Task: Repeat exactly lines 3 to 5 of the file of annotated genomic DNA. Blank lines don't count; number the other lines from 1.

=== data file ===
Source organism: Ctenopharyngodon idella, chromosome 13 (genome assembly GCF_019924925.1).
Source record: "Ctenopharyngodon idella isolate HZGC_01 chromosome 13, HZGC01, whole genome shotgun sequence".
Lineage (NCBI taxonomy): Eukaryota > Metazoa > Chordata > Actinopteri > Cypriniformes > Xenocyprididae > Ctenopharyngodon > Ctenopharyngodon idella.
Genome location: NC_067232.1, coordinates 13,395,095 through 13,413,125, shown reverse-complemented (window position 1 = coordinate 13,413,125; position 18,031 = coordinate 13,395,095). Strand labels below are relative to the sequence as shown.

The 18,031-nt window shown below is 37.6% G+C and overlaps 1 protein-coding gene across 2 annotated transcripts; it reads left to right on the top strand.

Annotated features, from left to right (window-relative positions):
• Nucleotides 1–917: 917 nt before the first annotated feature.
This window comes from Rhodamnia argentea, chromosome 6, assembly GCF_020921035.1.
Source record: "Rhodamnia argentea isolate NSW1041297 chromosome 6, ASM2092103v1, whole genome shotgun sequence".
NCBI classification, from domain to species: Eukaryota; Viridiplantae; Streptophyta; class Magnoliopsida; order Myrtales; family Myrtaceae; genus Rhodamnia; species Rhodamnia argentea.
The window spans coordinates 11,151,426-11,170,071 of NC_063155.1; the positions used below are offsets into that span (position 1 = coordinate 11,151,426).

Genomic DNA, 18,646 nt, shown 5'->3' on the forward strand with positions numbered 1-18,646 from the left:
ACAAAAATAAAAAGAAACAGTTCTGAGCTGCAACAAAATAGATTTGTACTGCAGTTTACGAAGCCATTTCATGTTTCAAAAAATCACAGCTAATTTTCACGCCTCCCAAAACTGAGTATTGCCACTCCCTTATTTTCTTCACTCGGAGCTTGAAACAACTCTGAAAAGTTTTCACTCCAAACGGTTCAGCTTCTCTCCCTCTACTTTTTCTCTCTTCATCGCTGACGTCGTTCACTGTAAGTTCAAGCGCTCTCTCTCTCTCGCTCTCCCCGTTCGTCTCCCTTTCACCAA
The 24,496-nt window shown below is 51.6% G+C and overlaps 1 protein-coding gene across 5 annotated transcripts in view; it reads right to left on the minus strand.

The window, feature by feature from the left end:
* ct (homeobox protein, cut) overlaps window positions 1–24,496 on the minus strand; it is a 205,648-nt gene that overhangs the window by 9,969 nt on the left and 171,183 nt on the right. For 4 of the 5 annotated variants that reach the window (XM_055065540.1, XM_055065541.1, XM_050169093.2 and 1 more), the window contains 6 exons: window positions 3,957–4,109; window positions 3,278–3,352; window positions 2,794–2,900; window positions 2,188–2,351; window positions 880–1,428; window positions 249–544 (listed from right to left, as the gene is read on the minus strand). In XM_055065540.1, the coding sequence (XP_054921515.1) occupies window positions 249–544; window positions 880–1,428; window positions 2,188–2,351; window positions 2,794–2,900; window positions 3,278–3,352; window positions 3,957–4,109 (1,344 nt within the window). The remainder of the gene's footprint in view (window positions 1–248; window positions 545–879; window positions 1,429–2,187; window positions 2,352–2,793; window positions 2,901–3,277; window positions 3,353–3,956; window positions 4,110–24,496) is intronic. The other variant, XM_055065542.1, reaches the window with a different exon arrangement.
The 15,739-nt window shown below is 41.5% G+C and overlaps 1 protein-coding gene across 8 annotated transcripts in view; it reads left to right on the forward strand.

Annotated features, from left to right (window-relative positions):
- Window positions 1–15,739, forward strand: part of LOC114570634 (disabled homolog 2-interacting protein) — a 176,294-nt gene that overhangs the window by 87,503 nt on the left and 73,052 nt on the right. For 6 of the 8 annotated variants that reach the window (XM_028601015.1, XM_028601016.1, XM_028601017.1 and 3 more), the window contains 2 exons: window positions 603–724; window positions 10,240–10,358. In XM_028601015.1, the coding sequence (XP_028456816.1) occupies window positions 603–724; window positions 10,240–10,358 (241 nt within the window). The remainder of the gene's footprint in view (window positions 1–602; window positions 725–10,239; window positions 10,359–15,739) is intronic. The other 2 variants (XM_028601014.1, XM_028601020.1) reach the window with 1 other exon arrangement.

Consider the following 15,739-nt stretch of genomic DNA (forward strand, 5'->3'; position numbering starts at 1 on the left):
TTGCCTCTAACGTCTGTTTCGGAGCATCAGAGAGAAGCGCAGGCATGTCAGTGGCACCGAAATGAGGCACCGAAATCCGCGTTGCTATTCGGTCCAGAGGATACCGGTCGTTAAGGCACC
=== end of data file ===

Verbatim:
Lineage (NCBI taxonomy): Eukaryota > Metazoa > Chordata > Actinopteri > Cypriniformes > Xenocyprididae > Ctenopharyngodon > Ctenopharyngodon idella.
Genome location: NC_067232.1, coordinates 13,395,095 through 13,413,125, shown reverse-complemented (window position 1 = coordinate 13,413,125; position 18,031 = coordinate 13,395,095). Strand labels below are relative to the sequence as shown.

The 18,031-nt window shown below is 37.6% G+C and overlaps 1 protein-coding gene across 2 annotated transcripts; it reads left to right on the top strand.